- Introduction:Comparative Literature in East Asia
After four years' interlude, we return to a special issue of Comparative Literature Studies (CLS), with a larger claim on East Asian comparative literature than the first one, "Modern China and the World: Literary Constructions" (CLS vol. 49, no. 4, 2012), to which I penned an introduction. The present volume, however, is not the second special issue on China-related topics. The second special issue, "Global Maoism and Cultural Revolution in the Global Context" (CLS vol. 52, no. 1, 2015), to which I also contributed, underscores the broader political and ideological reverberations than literary and aesthetic ones in the cultural formations of the era of the 1960s and 1970s. Moreover, that issue broaches much wider geopolitical configurations than China or Asia, traversing continents and worlds from the "first and second worlds" of the United States, France, and Japan, to the "third world" of India, Nepal, the Andes, and so on. As I write the introduction again for the present volume now, I want to acknowledge and applaud the wisdom and generosity of the CLS editors to grant a series of special issues with a China focus, and, meanwhile, to alert our readers of not the obvious, that is, the growing worldwide attention to China as it rises to a leading world power, but rather, to the elasticity of the ideas and concepts associated with the subject of China, such as Asia, East Asia, global, international, Orientalist, the West, and so on, which the essays of this volume invoke, and the attendant indeterminacy and ambiguity of the meaning of these critical concepts. Moreover, the kinds of subjective, emotive, and affective reactions, such as exuberance, anxiety, and ambivalence when China is mentioned, ought to be examined as literary expressions or, vice versa, literary works as expressions of these emotion and feelings. [End Page 1]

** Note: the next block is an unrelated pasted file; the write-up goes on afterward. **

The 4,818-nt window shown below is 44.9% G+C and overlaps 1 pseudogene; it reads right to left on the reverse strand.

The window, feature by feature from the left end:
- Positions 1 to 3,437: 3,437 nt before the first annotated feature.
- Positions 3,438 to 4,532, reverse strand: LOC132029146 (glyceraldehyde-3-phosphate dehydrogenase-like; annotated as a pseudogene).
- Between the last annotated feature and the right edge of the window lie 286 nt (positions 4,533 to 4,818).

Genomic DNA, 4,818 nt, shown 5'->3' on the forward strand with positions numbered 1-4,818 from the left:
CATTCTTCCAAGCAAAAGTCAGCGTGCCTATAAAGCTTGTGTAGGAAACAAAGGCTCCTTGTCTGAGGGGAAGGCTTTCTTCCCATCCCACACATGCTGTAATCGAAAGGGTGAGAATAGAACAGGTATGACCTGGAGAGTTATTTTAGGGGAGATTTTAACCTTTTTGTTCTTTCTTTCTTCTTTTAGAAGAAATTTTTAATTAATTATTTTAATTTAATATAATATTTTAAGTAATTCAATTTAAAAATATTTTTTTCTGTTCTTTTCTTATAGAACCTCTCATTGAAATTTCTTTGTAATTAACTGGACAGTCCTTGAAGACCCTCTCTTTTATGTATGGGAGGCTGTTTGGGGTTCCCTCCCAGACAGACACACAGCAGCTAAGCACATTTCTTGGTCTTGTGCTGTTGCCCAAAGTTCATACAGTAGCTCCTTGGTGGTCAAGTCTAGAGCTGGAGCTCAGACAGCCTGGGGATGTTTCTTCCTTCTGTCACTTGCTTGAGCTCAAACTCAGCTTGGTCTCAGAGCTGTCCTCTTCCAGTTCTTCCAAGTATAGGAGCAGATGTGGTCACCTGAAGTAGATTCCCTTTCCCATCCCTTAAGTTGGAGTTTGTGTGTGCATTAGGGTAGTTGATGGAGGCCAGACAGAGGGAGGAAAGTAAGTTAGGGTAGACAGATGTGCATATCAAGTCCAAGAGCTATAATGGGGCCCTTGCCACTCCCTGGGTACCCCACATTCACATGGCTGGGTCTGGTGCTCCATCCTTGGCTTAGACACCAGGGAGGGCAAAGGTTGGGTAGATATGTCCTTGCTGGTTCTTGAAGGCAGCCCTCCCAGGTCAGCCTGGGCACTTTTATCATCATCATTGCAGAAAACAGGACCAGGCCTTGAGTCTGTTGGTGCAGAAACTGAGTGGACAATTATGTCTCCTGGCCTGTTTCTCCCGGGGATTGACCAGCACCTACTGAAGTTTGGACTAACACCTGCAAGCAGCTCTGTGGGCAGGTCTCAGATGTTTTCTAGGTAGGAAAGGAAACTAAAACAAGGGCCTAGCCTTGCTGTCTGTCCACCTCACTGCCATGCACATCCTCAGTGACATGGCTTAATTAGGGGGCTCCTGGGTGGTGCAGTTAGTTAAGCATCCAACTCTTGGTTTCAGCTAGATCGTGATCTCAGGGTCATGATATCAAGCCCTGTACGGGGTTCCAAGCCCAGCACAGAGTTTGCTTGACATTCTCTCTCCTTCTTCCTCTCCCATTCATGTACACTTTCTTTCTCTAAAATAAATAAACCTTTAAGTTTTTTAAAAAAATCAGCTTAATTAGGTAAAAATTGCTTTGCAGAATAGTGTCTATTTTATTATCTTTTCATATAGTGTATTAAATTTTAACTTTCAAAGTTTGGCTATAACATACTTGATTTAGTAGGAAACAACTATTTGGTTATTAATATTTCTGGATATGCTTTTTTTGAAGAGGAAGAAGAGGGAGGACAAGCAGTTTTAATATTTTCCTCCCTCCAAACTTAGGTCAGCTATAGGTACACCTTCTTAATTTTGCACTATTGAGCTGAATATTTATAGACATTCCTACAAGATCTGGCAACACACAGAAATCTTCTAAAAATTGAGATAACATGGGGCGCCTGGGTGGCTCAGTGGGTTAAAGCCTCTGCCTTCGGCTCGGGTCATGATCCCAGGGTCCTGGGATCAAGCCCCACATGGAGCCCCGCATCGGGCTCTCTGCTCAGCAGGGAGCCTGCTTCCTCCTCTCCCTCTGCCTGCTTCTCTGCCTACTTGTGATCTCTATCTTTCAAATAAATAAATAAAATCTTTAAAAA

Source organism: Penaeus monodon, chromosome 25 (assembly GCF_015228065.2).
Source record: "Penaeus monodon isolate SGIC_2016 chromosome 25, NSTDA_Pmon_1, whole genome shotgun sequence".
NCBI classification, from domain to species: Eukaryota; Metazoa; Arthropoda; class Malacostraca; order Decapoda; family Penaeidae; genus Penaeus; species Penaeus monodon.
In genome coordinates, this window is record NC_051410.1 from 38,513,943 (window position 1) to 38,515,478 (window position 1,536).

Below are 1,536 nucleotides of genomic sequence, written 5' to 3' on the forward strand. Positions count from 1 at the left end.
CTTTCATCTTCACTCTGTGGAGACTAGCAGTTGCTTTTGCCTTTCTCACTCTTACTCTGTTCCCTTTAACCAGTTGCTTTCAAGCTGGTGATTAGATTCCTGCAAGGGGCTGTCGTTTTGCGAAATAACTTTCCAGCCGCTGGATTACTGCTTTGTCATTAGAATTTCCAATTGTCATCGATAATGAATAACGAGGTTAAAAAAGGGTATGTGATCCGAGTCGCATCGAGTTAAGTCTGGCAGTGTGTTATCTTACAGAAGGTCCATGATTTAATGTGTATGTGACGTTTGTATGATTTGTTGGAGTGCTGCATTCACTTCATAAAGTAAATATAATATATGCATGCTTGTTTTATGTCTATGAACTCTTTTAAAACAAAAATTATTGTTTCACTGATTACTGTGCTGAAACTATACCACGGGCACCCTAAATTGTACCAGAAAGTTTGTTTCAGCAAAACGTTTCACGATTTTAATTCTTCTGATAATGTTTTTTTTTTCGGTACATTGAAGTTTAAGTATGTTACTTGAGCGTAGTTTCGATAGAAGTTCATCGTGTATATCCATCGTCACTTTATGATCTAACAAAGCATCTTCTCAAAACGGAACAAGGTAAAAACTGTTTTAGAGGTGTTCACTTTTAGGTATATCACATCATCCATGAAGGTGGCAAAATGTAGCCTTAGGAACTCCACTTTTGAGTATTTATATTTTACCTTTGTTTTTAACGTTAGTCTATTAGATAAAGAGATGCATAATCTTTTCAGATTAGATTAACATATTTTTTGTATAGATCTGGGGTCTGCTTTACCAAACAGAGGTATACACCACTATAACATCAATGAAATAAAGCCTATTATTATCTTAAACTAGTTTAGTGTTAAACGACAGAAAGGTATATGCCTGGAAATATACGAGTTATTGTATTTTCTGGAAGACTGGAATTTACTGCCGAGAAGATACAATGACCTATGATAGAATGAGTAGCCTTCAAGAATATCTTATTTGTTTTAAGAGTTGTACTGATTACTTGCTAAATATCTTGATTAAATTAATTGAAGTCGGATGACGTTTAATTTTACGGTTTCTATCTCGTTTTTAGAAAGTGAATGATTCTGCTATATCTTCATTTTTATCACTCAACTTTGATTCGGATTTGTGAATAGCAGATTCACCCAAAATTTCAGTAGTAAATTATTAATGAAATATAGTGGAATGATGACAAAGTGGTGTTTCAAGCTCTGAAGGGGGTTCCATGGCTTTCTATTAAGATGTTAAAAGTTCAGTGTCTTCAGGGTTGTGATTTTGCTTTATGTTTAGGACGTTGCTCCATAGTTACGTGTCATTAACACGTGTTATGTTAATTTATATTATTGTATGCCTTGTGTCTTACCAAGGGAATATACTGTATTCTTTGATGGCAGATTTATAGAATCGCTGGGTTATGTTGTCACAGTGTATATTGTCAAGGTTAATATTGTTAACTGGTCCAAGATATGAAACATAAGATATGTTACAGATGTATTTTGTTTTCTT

In the introduction to the first China special issue (CLS vol. 49, no. 4, 2012, pp. 497–504), I begin with a discussion of rituals of 2008 Beijing Olympics and raise the question of Chinese exceptionalism, compared to American exceptionalism, as the context for the essays dealing mostly with literary criticism and fictional works. Rituals are replete with imageries, symbols, and metaphors, eliciting largely emotional, affective responses, therefore quite appropriate for close readings of literary and cultural studies. I would like to begin with a brief account of political rituals this time again.
In September 2016, China hosted the G20 Summit (the government forum of the Group of 20 major economies in the world) in Hangzhou, a southeast tourist city. As usual, Western media are skeptical about its artificial spectacle and extravaganza ("Ghost Town: How China Emptied Hangzhou to Guarantee 'Perfect' G20," titled the report of the British newspaper, The Guardian).1 It was credited, however, by Chinese state news agency Xinhua, as setting up "the world's center stage" where Xi Jinping, the Chinese Communist Party (CCP) leader and China's president, takes the lead: "the image of Chinese President Xi Jinping standing among leaders from emerging markets and developed countries sends a strong signal: that we are in the same boat, with China charting the course ahead this time. Hours earlier, Xi, the helmsman of the world's second largest economy, had referred to boats metaphorically to stress the need of joint efforts when addressing leaders of the world's leading economies who have gathered for their annual meeting."2 While the metaphor of "the helmsman" of the world boat had long been reserved for the "Great Helmsman Chairman Mao" half a century earlier (as specifically explored in the CLS 2015 Special Issue on Maoism), what the image of Xi the new helmsman shows to the world is China's (or rather CCP's) self-imposed mission of global leadership.
A month later, in October 2016, Chongqing, a major city in China's hinterland, hosted the "CPC [Chinese official English translation of the Communist Party of China] in Dialogue with the World" Conference, to which I was invited as an academic guest from the United States and a Chinese American. I took note of the ceremonial rituals of the Plenary Session, especially the unreported yet fascinating part...